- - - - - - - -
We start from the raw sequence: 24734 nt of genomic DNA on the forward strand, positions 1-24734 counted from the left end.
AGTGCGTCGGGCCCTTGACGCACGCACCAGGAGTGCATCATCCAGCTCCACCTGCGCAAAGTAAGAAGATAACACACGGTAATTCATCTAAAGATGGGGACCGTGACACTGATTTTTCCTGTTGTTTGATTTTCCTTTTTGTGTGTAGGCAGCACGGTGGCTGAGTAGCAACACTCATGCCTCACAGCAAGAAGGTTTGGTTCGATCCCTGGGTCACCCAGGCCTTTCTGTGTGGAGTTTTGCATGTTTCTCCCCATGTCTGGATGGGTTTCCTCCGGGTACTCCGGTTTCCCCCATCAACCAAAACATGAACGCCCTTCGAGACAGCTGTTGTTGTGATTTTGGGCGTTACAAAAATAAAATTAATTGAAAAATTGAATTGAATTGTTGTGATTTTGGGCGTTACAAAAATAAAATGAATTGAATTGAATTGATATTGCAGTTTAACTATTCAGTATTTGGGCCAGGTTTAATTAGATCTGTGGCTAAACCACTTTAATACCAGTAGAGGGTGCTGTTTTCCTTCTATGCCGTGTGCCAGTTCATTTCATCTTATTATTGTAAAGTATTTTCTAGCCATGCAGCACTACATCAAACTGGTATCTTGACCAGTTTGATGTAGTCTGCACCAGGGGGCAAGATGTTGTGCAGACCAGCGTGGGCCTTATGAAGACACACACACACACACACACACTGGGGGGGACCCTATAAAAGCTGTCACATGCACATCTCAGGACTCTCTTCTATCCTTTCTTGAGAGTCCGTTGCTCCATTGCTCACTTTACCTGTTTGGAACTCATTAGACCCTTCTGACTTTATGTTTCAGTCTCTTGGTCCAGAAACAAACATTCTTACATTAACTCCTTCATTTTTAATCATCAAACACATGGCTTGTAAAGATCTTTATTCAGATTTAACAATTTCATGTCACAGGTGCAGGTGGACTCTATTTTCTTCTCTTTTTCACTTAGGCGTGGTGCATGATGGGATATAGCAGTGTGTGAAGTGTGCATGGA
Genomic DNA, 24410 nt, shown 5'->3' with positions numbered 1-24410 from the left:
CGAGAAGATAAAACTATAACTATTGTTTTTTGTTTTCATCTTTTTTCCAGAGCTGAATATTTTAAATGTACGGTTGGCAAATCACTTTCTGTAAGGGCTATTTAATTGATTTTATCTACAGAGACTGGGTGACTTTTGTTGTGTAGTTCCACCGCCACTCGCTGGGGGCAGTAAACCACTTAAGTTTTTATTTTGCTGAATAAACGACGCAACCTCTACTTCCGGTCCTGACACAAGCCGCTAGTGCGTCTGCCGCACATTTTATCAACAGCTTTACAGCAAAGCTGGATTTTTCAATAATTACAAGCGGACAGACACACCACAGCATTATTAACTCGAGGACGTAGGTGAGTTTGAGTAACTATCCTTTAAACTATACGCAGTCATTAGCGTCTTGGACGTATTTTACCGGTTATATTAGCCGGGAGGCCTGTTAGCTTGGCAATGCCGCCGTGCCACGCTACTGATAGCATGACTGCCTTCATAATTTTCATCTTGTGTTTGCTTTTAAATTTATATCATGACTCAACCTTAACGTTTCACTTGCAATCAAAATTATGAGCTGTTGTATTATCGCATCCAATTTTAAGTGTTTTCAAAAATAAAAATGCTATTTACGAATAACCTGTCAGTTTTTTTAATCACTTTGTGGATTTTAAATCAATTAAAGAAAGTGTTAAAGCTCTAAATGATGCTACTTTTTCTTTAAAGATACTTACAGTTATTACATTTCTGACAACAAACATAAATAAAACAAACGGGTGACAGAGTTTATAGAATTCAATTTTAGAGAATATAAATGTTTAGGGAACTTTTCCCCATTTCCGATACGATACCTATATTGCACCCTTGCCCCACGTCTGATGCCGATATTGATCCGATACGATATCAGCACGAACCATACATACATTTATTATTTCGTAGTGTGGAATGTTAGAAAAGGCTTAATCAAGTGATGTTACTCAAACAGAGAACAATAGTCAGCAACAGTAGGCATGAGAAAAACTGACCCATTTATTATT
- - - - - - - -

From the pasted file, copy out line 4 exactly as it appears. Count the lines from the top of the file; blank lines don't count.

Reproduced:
CGAGAAGATAAAACTATAACTATTGTTTTTTGTTTTCATCTTTTTTCCAGAGCTGAATATTTTAAATGTACGGTTGGCAAATCACTTTCTGTAAGGGCTATTTAATTGATTTTATCTACAGAGACTGGGTGACTTTTGTTGTGTAGTTCCACCGCCACTCGCTGGGGGCAGTAAACCACTTAAGTTTTTATTTTGCTGAATAAACGACGCAACCTCTACTTCCGGTCCTGACACAAGCCGCTAGTGCGTCTGCCGCACATTTTATCAACAGCTTTACAGCAAAGCTGGATTTTTCAATAATTACAAGCGGACAGACACACCACAGCATTATTAACTCGAGGACGTAGGTGAGTTTGAGTAACTATCCTTTAAACTATACGCAGTCATTAGCGTCTTGGACGTATTTTACCGGTTATATTAGCCGGGAGGCCTGTTAGCTTGGCAATGCCGCCGTGCCACGCTACTGATAGCATGACTGCCTTCATAATTTTCATCTTGTGTTTGCTTTTAAATTTATATCATGACTCAACCTTAACGTTTCACTTGCAATCAAAATTATGAGCTGTTGTATTATCGCATCCAATTTTAAGTGTTTTCAAAAATAAAAATGCTATTTACGAATAACCTGTCAGTTTTTTTAATCACTTTGTGGATTTTAAATCAATTAAAGAAAGTGTTAAAGCTCTAAATGATGCTACTTTTTCTTTAAAGATACTTACAGTTATTACATTTCTGACAACAAACATAAATAAAACAAACGGGTGACAGAGTTTATAGAATTCAATTTTAGAGAATATAAATGTTTAGGGAACTTTTCCCCATTTCCGATACGATACCTATATTGCACCCTTGCCCCACGTCTGATGCCGATATTGATCCGATACGATATCAGCACGAACCATACATACATTTATTATTTCGTAGTGTGGAATGTTAGAAAAGGCTTAATCAAGTGATGTTACTCAAACAGAGAACAATAGTCAGCAACAGTAGGCATGAGAAAAACTGACCCATTTATTATT